Sexism in the workplace | The Daily Star
12:00 AM, November 01, 2019 / LAST MODIFIED: 11:56 PM, October 31, 2019

Sexism in the workplace

How and why we should fight it

Gone are the days when sexism in the workplace was normalised, leading to a huge wage disparity along with all sorts of discrimination against women. Bangladesh is currently the country with the lowest gender pay gap among the lower middle income countries, according to ILO Global Wage Report 2018. But women, even till this day, are subject to a lot of sexist practices in their workplaces, which stem from the patriarchal thoughts and views that have been deeply rooted in our society for many years.

While many people find it unnecessary to address casual sexism in their organisations and workplaces, allowing such practices have serious repercussions. These practices can lead to injustice and discrimination against capable women working in the organisation. Many women working at reputed banks and financial organisations of the country have reported to be victims of sexism in their workplaces. They say that they have been casually and brutally shamed for their clothes, marital status and other things, but have shied away from complaining to the authority because they feared that the harassment would get worse. These have had serious upshots on their working environment and mental wellbeing.

This is what results from years of not protesting; in such organisations, women are reportedly not promoted after a certain level, although their male counterparts ease their way through promotions. Women are also deprived of adequate training facilities because of the archaic belief that providing training for women will not be beneficial to the company as these women are perceived to be inept at delivering results in these organisations. Not addressing sexism in the workplaces has deteriorated the situation for years with women still being deprived, maybe not so much in terms of wage, but in terms of proper recognition and development of their capabilities and other benefits such as equitable maternity leave, etc. In extreme cases, these can lead to incidents of sexual harassment as well, as it is way too easy to shift the blame on the victim due to the already existing sexist thoughts and views.

Company policies and the authority’s goodwill to carry them out properly can lead to the eradication of a sexist working environment to a great extent. Neruz Afreen, who is currently working at BRAC as a programme co-ordinator, discussed some of the safeguarding policies taken by BRAC in order to ensure a sexism-free and woman-friendly working environment. “In every department, there is a safeguarding focal team that addresses the issues related to sexism, no matter how ‘trivial’ it is. Every floor has a feedback box, where anonymous complaints of sexist remarks and any form of sexual harassment can be submitted; these complaints are evaluated on a weekly basis. If the accused is found to be guilty after a thorough investigation, that person is surely to be sacked in a day’s notice, even if it is the director,” she said. She also mentioned that BRAC has been carrying out special programmes to enhance the capabilities of women employees, one of which is the women leadership programme. Under this programme, every six months, three women from each department are selected for a special capacity development training. The company has truly set an example when it comes to ensuring a better working environment for women.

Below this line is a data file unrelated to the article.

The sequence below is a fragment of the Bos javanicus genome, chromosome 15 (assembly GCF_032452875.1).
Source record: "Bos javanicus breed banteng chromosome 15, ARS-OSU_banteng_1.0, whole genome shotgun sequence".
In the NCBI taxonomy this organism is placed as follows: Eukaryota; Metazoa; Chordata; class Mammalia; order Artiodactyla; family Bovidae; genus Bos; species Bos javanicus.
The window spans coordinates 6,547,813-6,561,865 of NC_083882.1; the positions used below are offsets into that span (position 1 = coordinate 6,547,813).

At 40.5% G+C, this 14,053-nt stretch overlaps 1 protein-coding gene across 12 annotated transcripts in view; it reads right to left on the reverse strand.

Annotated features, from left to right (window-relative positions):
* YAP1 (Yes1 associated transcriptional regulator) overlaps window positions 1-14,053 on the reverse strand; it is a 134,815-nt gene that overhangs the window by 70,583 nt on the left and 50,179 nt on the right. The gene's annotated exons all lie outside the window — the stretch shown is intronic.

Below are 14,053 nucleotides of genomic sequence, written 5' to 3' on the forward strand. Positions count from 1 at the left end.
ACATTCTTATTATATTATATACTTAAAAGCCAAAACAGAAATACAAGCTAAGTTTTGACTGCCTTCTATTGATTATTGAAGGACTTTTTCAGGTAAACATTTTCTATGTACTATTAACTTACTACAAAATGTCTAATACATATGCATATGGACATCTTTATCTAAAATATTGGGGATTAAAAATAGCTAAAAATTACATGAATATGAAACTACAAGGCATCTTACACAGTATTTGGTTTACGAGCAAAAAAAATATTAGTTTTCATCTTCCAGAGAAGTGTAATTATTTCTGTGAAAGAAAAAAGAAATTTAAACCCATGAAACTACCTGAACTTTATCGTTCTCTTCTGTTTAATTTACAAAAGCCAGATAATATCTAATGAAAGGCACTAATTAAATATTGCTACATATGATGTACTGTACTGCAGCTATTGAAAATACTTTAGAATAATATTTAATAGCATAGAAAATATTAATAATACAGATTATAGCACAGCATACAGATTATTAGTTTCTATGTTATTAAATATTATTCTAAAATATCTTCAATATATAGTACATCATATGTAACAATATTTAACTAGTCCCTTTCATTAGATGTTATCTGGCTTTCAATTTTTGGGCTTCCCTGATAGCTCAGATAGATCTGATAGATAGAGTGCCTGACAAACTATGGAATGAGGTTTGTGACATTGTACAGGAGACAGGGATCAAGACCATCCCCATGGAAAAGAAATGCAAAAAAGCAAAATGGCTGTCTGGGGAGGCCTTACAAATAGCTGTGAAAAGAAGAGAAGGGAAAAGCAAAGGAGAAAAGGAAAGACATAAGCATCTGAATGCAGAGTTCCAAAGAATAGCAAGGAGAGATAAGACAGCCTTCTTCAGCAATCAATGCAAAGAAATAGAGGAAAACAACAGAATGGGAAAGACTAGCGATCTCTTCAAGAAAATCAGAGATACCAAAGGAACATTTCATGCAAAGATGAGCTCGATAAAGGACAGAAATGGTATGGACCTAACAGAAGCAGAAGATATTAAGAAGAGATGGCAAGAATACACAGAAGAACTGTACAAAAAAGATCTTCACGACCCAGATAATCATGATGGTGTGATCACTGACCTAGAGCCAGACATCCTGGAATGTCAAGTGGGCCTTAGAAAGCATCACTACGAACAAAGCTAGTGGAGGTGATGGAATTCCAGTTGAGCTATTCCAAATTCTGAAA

The authorities might not be as supportive in many companies. Many organisations take such issues lightly as they do not understand the gravity of the problem. It is important to collectively take a strong stance against such practices in these companies. The authorities need to be pressurised into taking these issues seriously, as these practices will eventually lead to undermining a woman employee’s self-worth and capabilities, consequently hindering the progress of her career. This has to stop. Casual sexist remarks, no matter how trivially perceived, should not be neglected. It should not go unreported, and if the authority seems unwilling to do anything to change the situation, collective pressure has to be created. Support from colleagues under such circumstances is crucial for the wellbeing of a victim of sexist subjugation. Every person in the workplace has to take up a zero tolerance policy from their own accord in this fight against sexism.

 

 

 

Nahaly Nafisa Khan is an Economics major currently studying in DU. She procrastinates a lot, yet is obsessed with meeting deadlines. You can reach her at nahalynafisa@gmail.com.

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